Nothing says Jesus Died for You like a Juicy Cheeseburger: Communion, Symbolism, and Literalism


“Eat this in remembrance of me.” With these famous words, Christ ushered into centuries of confusion and debate over the meaning of his cryptic words. Was the bread truly his flesh? Was the wine truly his blood? Much ink, and even much blood, has been spilled over Christ’s claim. The Catholic Church has maintained that Christ spoke literally, claiming that the bread truly is Christ’s flesh in essence. This doctrine, often referred to as transubstantiation, caused many to reject the Church’s interpretation of Christ’s words. Protestants maintain that Christ spoke metaphorically. The bread and the wine are simply tools, symbols of Christ’s sacrifice for man that ought to be taken simply as a reminder of Christ’s sacrifice. These differences, however, have plagued their respective churches.

The Catholic Church—since the decision made at Vatican II and the general liberalization of the Church—has shifted from having a priest offer the body of Christ to having the parishioner handle and serve the body themselves. However, since the  bread is literally the flesh of Christ, that flesh can be corrupted by unclean hands. This idea necessitated the cleansing of the priest, who—having been cleaned from sin by God—can handle and offer the Eucharist to the faithful Catholic. In older times, the Eucharist was placed on the tongue of the parishioner. Thus, Christ’s body was never touched by the hands of the recipient lest the flesh of Christ be corrupted with sin. This position has not changed. The bread is literally the body of Christ. This is not a form of cannibalism but the essence of Christ descending upon the Eucharist, altering its nature—no longer existing simply as bread or wine. This host of the essence of Christ is then consumed, bringing unity to man and God.

For the Protestant, the bread and wine is a symbol of Christ’s sacrifice made on the cross. To eat the bread and drink the wine (or in most cases grape juice) is to remind one’s self of the blood that Christ shed for the remission of our sins.

Several problems arise from this position, though. If the bread and the wine that Christ said were his flesh and blood are truly symbolic, than other items can be substituted into the place of these. There is no significance in the objects themselves.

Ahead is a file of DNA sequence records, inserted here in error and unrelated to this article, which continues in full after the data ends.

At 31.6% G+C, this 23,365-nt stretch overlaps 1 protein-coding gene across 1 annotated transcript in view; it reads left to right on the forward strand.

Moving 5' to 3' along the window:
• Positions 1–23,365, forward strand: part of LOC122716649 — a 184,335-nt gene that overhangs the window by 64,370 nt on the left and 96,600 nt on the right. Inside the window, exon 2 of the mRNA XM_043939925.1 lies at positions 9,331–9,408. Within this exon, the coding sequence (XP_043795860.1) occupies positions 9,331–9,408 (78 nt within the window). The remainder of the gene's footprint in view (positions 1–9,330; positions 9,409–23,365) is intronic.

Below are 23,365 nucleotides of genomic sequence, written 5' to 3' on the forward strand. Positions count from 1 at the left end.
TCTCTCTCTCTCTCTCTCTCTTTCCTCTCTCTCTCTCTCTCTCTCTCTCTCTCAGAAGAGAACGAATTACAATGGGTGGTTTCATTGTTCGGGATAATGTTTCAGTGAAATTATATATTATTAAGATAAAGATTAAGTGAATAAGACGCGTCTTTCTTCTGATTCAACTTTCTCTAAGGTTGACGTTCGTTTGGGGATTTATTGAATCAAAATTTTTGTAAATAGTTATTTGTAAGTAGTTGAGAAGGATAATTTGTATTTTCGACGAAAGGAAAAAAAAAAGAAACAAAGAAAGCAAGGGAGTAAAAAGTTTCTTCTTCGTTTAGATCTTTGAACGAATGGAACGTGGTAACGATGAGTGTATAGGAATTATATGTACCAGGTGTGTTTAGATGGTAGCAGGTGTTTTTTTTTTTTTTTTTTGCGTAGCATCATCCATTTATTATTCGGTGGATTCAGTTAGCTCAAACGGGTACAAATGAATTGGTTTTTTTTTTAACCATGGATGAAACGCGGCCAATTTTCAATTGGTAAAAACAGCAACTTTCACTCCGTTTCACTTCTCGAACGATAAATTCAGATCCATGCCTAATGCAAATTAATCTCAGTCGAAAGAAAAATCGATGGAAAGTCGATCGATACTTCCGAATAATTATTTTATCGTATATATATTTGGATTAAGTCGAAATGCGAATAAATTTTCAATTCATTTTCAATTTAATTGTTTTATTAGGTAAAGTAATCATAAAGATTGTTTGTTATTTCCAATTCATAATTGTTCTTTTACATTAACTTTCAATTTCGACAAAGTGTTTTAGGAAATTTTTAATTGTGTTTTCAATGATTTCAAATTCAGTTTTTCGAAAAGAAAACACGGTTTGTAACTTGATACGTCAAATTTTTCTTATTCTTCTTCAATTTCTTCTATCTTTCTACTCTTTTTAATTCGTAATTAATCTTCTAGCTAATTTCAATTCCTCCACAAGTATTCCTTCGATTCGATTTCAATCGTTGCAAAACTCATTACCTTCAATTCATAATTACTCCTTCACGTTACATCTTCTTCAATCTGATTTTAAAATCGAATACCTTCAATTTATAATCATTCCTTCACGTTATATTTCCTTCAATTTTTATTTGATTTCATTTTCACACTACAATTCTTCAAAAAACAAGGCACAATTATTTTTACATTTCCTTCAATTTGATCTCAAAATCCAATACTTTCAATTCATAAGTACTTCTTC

It is the perspective, the thoughts, of the individual while taking communion that is truly significant.

But if this is true, then one may substitute cookies or pizza for the body of Christ and soda or milkshakes for the blood of Christ. Indeed, Churches have done just this—to the utter horror of mainstream Protestants. They cry, “The body and blood of Christ must be given respect!” What is respect, then? If one is still able to “ponder” and “remember” Christ’s sacrifice while devouring a double-double cheese burger and extra-large coke, can this not be communion by the Protestants own definition? What if there is no bread or wine? Can other things be substituted in its place, like rice and water? Indeed, many do just this. And what of the Protestants abandonment of wine for grape juice? Do they, with this very action, demonstrate this very case—that the wine and bread can be substituted for other things?

Surely, Protestants agree that things can be substituted into the place of bread and wine, but the degree of this change, this substitution, is highly guarded—only allowing minor changes. Typically, crackers are substituted for bread and grape juice is exchanged for wine. Many may say, “they are so similar, the change does not truly matter.” This may be the case, but if there is nothing significant about the food, only the symbolism, than the food—the mode of communion—does not matter.

No doubt many feel wary at the thought of having pizza as a symbol for the body of Christ. And rightly so. Christ used bread for a reason. Similarly, Christ used wine for a reason. Perhaps the Jewish roots of Christianity should not be abandoned here. Unleavened bread and wine were no doubt eaten at this passover meal. Perhaps the Church should return to this tradition. But is there anything special about this bread, or is it merely just another cooked piece of dough?There is something more. The communion is just that, a communion with God and man, Christ and his servants. But is this merely in soul, or in body as well—as the latter is asserted by the Catholic Church.

Indeed, Christ’s essence certainly is present within the host, within the bread and wine. If God’s presence can descend upon physical objects, like men, temples, and a burning bush, can not his essence also come down upon the bread and wine, the Eucharist? Perhaps this essence provides the needed reverence that Protestant symbolism has seemed to lack in recent years. It may be, than, that the Eucharist is both literally and symbolically Christ’s body and blood. This is certainly not cannibalism, but the taking in of Christ’s essence through both the medium of the physical bread and wine and the thoughts of the individual as communion is taken.

Whatever the case may be, a return to the ways of the early church is needed. Communion was not just some cracker one shoved into their mouth and the swig of juice drank from a solo cup. Communion is a meal. A feast uniting brothers and sisters in Christ together with God. It is the union of a family with each other and Christ.

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  • Joseph Reger

    So true. I have never thought of it this way.. I almost gone as far to think that communion is becoming more ritualistic at some times. But to say that this pizza that I am enjoying with my fellow brothers and sisters can be a communion that's really cool.

  • Adam

    Jon, Christians cant drink wine… and especially not in church! alcohol is the devil! Thank goodness for that water sugar and purple drink.

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